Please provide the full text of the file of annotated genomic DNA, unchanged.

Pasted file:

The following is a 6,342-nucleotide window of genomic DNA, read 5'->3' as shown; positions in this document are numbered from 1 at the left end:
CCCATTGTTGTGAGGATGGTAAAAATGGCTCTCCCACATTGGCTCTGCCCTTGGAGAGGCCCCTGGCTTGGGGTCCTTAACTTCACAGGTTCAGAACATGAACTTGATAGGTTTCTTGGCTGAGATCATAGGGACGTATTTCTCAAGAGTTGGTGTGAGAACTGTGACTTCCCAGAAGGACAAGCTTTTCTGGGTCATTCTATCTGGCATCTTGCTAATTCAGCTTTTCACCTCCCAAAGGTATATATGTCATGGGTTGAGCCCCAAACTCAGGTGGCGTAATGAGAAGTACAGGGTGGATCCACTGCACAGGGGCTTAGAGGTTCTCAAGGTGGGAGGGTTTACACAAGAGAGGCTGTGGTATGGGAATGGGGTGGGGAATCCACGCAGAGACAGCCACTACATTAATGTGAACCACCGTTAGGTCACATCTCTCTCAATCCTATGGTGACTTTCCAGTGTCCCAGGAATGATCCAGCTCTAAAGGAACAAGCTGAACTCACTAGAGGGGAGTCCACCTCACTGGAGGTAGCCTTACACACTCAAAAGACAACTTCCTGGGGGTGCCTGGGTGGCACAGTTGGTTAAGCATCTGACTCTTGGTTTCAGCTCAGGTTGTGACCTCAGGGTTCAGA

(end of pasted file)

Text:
The following is a 6,342-nucleotide window of genomic DNA, read 5'->3' as shown; positions in this document are numbered from 1 at the left end:
CCCATTGTTGTGAGGATGGTAAAAATGGCTCTCCCACATTGGCTCTGCCCTTGGAGAGGCCCCTGGCTTGGGGTCCTTAACTTCACAGGTTCAGAACATGAACTTGATAGGTTTCTTGGCTGAGATCATAGGGACGTATTTCTCAAGAGTTGGTGTGAGAACTGTGACTTCCCAGAAGGACAAGCTTTTCTGGGTCATTCTATCTGGCATCTTGCTAATTCAGCTTTTCACCTCCCAAAGGTATATATGTCATGGGTTGAGCCCCAAACTCAGGTGGCGTAATGAGAAGTACAGGGTGGATCCACTGCACAGGGGCTTAGAGGTTCTCAAGGTGGGAGGGTTTACACAAGAGAGGCTGTGGTATGGGAATGGGGTGGGGAATCCACGCAGAGACAGCCACTACATTAATGTGAACCACCGTTAGGTCACATCTCTCTCAATCCTATGGTGACTTTCCAGTGTCCCAGGAATGATCCAGCTCTAAAGGAACAAGCTGAACTCACTAGAGGGGAGTCCACCTCACTGGAGGTAGCCTTACACACTCAAAAGACAACTTCCTGGGGGTGCCTGGGTGGCACAGTTGGTTAAGCATCTGACTCTTGGTTTCAGCTCAGGTTGTGACCTCAGGGTTCAGA